Sanberg prefers to address the roots of questions and then, sometimes, the questions themselves. He has the earnestness of a nonprofit leader and the practicality of an entrepreneur. It tends to feel authentic, part of a persona that Melahat Rafiei, an Iranian-American progressive and former executive director of the Orange County, California Democrats, calls the “anti-Avenatti” — a reference to bombastic attorney Michael Avenatti who has become a Democratic star with his attacks on Donald Trump. While Sanberg refuses to say whether he’ll run for president, he’s clearly considering it. “I totally reject the idea that you defeat darkness with darkness,” Sanberg says of a Trump challenge. Instead, Democrats must appeal to “humanity’s best angels,” he says, often quoting speeches by John F. Kennedy and Martin Luther King, Jr.

The prospect of a Sanberg candidacy gaining steam seems unlikely. But in the aftermath of Trump’s election, the Democratic primary is becoming a caravan of business leaders, philanthropists and nascent politicos asking “why not me?” And more than a few party veterans see in Sanberg’s poverty platform a way to cut through the divisiveness of a primary shaping up around immigration, race and impeachment. “Being anti-poverty, you have the ability to talk about a lot of things — you are pro-kids, pro-women, pro-working families and pro-education,” Rafiei says.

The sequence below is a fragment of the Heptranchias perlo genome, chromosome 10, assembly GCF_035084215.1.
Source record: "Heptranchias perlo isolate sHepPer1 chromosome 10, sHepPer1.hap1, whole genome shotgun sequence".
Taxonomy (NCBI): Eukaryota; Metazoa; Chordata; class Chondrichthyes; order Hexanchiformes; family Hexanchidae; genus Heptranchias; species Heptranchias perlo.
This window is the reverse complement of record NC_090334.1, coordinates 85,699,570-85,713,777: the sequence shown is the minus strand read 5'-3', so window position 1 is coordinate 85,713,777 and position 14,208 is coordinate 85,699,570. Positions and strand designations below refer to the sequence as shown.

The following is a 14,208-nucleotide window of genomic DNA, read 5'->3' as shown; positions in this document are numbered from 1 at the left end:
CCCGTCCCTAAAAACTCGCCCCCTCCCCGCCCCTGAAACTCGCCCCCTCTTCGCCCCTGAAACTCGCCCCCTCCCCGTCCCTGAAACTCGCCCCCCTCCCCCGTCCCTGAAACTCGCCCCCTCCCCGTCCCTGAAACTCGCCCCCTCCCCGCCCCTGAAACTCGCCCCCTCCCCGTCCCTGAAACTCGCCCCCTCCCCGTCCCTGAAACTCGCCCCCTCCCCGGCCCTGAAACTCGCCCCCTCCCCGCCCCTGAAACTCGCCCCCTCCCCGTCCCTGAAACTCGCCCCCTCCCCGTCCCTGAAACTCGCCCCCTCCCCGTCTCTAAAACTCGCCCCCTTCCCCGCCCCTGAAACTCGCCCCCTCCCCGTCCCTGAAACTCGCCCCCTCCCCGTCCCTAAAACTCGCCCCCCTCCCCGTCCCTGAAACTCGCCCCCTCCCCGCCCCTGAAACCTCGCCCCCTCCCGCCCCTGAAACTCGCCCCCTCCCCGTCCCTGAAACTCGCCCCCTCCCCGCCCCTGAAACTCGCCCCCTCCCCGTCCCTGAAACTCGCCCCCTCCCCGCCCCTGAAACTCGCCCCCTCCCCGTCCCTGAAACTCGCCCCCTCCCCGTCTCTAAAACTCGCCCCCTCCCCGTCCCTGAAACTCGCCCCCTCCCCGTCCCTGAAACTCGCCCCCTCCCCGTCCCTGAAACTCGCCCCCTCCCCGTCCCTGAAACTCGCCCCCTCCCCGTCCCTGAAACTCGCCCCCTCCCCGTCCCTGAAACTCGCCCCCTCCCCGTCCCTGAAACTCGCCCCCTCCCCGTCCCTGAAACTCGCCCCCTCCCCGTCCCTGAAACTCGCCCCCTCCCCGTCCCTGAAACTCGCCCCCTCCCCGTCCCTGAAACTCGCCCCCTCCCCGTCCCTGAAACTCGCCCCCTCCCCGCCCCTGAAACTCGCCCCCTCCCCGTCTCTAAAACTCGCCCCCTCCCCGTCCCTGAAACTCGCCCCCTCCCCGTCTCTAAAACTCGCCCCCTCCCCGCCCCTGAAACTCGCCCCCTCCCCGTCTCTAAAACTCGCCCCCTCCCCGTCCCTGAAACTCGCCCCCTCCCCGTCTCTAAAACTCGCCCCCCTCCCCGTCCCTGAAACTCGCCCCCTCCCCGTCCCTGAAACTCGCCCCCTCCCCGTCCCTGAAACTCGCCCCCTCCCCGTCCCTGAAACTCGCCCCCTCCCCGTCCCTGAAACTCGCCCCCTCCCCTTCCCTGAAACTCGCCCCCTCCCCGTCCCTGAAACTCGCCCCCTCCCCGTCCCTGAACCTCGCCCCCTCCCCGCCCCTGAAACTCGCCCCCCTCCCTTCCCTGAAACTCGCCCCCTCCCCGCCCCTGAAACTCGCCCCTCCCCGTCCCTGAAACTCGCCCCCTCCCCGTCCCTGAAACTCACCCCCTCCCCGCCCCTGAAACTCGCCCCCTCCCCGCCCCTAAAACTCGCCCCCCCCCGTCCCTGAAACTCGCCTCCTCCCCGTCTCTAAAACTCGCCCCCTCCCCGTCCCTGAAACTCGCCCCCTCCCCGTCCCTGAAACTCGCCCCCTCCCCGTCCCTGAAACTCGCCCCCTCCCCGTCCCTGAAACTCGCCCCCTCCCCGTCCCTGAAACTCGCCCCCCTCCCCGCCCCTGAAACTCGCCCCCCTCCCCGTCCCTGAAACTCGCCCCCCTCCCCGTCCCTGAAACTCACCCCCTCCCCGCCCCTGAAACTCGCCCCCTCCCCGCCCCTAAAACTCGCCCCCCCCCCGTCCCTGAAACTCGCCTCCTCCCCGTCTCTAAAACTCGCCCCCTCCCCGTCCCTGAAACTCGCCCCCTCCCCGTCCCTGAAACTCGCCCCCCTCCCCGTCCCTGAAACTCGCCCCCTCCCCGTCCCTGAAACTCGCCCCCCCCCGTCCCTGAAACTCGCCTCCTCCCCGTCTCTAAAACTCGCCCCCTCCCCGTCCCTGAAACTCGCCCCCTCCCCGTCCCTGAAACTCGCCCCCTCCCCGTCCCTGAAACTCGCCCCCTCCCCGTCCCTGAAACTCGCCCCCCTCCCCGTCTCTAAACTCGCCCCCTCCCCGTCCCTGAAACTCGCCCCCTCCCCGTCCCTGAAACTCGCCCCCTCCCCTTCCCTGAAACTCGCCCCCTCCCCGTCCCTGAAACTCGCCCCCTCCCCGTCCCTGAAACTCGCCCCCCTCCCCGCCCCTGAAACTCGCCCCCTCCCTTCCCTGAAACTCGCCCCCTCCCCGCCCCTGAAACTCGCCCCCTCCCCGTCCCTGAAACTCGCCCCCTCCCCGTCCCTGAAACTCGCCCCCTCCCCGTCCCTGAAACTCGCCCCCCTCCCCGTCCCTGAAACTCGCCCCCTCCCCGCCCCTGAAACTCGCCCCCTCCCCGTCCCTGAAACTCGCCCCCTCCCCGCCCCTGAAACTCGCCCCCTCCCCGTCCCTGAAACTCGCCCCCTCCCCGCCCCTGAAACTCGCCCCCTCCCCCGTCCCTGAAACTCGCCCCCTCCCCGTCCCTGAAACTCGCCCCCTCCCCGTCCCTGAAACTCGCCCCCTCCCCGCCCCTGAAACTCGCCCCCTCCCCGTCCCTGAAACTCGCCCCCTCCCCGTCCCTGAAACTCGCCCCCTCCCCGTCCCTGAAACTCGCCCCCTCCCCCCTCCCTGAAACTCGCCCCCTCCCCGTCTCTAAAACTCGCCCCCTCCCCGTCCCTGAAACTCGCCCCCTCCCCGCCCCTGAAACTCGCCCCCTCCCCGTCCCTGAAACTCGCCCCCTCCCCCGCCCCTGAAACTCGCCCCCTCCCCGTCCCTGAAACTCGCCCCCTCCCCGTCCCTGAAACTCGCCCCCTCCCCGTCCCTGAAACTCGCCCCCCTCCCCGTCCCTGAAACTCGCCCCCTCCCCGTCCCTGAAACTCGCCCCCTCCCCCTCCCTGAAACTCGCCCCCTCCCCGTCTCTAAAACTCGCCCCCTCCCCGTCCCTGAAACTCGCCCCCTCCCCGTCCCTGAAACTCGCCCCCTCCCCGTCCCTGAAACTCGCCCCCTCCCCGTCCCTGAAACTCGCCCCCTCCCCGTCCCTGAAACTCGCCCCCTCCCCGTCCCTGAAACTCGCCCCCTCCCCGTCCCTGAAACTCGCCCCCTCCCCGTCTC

In a crowded field, Sanberg’s relative anonymity will handicap him. Even in early states, such as New Hampshire, “name-recognition is a big issue,” says Catherine Corkery, the Sierra Club chapter director in the Granite State. Without celebrity, he will need to harness his signature issue to break through, the way Medicare for All did for Bernie Sanders. Few knew the Vermont senator in 2016, but he “had a message that resonated,” says Sanberg adviser Rebecca Katz, a Democratic communications expert who has worked with New York City Mayor Bill de Blasio and former Senate Majority Leader Harry Reid.

Sure, Sanberg didn’t play in a punk band like Beto O’Rourke. As a White man, he wouldn’t set historic precedents like Sen. Kamala Harris or former Housing and Urban Development Secretary Julian Castro. He doesn’t have the wealth of billionaires Tom Steyer or Michael Bloomberg, the experience of Gov. John Hickenlooper or Sen. Sherrod Brown, and certainly not the name recognition of former Vice President Joe Biden or Sen. Elizabeth Warren.

But while those potential candidates talk a lot about “inequality” and the middle class, the P-word doesn’t come up much. A Sanberg campaign would be an attempt to force poverty back into the presidential campaign discourse in a way it hasn’t been since John Edwards’ ill-fated 2008 run. This early primary-state tour could be an attention-grabber — not so much for a man but for an issue. “As we help more people, and as we explain how we’re helping people, I think people will pay attention,” he says.

Still, the man does have a personal narrative that resonates. When he closes his eyes, Sanberg sees the financial straits of his own childhood — including pots of Hamburger Helper that were stretched to last a week and the back room where he and his brother hid from gun-toting debt collectors when they came looking for their deeply indebted real-estate investor father. While Sanberg made it into Harvard, he had to borrow his way through his degree and couldn’t get home during the holidays owing to a lack of funds. And, after graduating, he applied for a Wall Street analyst gig with the high pay in mind — only because he wanted to support his family.

Most Americans will see themselves in that story, he figures, no matter whether they can also see him in the Oval Office.

Read more: Why are 1 in 5 Californians poor?